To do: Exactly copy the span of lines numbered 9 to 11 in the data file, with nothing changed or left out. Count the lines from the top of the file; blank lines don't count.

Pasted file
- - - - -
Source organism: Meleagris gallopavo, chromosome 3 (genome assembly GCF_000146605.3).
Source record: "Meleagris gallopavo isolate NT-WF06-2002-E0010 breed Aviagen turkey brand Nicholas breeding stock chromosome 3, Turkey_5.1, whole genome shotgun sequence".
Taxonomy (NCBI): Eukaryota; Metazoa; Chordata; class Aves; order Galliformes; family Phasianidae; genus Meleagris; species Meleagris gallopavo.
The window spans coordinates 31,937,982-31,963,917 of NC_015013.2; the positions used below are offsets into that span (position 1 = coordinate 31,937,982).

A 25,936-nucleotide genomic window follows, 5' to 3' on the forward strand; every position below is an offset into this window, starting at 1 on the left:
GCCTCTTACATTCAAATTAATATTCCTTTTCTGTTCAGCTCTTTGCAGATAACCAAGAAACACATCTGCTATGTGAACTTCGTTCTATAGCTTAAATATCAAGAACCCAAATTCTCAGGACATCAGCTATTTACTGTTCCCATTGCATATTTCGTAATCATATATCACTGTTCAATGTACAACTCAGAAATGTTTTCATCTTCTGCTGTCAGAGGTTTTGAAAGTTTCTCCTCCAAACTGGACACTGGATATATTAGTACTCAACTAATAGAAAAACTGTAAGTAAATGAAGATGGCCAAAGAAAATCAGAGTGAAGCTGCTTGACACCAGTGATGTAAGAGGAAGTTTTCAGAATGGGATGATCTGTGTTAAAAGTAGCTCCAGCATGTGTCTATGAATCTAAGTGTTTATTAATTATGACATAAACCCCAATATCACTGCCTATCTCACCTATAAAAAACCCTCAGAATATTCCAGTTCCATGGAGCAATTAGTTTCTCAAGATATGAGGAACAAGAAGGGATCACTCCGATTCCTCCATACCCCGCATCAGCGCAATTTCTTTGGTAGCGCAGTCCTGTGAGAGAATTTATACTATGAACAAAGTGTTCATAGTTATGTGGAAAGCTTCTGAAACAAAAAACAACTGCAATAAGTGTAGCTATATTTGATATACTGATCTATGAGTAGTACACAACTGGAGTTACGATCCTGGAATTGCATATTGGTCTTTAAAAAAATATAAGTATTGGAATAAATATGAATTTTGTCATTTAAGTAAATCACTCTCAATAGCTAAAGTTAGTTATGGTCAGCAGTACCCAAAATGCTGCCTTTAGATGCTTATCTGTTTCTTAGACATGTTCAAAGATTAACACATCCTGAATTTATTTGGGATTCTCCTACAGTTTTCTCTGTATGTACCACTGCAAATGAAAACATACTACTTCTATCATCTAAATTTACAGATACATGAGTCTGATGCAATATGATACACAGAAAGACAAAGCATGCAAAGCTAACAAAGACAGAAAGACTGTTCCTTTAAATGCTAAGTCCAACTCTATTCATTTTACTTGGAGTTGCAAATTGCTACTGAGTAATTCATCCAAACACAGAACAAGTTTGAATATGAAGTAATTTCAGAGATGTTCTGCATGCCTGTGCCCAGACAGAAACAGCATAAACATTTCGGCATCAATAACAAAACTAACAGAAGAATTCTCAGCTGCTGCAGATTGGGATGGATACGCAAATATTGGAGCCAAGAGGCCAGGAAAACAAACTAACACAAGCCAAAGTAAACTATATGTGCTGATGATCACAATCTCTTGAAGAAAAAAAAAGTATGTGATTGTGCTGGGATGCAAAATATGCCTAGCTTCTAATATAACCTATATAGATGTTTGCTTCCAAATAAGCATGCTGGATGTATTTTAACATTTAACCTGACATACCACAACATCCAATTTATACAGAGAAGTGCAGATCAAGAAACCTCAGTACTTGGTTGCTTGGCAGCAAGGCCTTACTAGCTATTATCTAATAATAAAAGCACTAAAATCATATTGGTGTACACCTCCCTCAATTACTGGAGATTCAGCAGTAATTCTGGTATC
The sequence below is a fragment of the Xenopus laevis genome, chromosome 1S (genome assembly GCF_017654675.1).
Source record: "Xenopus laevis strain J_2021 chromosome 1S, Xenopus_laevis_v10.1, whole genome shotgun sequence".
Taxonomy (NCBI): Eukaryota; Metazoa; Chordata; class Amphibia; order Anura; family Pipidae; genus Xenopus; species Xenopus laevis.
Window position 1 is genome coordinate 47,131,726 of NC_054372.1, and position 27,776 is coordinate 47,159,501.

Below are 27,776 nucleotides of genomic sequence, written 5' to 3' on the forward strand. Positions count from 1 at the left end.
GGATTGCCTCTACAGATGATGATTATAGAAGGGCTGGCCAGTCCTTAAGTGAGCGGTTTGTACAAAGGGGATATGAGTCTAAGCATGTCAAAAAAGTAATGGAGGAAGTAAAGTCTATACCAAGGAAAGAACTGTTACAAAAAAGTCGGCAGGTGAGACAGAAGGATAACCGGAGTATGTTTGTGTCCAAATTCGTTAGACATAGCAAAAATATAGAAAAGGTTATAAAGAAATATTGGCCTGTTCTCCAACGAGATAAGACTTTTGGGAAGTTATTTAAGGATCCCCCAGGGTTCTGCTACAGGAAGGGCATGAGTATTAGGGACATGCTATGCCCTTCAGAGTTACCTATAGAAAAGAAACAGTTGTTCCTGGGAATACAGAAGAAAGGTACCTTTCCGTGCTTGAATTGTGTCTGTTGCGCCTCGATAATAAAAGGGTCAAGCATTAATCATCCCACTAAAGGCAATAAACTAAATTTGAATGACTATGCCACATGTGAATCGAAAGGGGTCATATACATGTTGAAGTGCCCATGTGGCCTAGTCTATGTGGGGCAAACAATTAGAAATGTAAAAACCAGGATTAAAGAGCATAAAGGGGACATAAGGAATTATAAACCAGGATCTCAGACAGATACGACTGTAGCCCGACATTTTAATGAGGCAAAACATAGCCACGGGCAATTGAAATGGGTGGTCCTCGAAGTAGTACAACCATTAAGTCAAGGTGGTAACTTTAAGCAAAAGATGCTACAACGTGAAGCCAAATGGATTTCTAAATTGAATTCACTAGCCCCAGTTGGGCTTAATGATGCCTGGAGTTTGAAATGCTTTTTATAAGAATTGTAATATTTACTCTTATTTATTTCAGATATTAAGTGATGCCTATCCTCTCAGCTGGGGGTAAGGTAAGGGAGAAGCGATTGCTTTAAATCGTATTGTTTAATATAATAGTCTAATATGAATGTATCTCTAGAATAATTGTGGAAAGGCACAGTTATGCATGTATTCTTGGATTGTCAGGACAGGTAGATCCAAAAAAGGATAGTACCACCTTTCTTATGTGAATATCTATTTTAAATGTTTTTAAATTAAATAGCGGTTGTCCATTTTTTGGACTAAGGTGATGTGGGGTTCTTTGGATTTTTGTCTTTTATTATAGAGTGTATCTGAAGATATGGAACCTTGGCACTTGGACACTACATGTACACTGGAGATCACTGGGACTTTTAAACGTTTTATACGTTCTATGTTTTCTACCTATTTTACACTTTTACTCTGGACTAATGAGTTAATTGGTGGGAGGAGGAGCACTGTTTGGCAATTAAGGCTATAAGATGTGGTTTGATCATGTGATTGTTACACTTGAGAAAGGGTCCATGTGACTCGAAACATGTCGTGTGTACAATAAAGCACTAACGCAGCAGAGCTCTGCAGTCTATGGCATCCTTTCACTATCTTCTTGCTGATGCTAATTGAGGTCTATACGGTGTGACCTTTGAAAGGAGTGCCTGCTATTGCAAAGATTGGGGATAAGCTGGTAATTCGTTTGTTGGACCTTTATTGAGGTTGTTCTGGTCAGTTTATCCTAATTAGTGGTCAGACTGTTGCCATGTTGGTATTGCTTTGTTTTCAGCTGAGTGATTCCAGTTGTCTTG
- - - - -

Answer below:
Taxonomy (NCBI): Eukaryota; Metazoa; Chordata; class Amphibia; order Anura; family Pipidae; genus Xenopus; species Xenopus laevis.
Window position 1 is genome coordinate 47,131,726 of NC_054372.1, and position 27,776 is coordinate 47,159,501.

Below are 27,776 nucleotides of genomic sequence, written 5' to 3' on the forward strand. Positions count from 1 at the left end.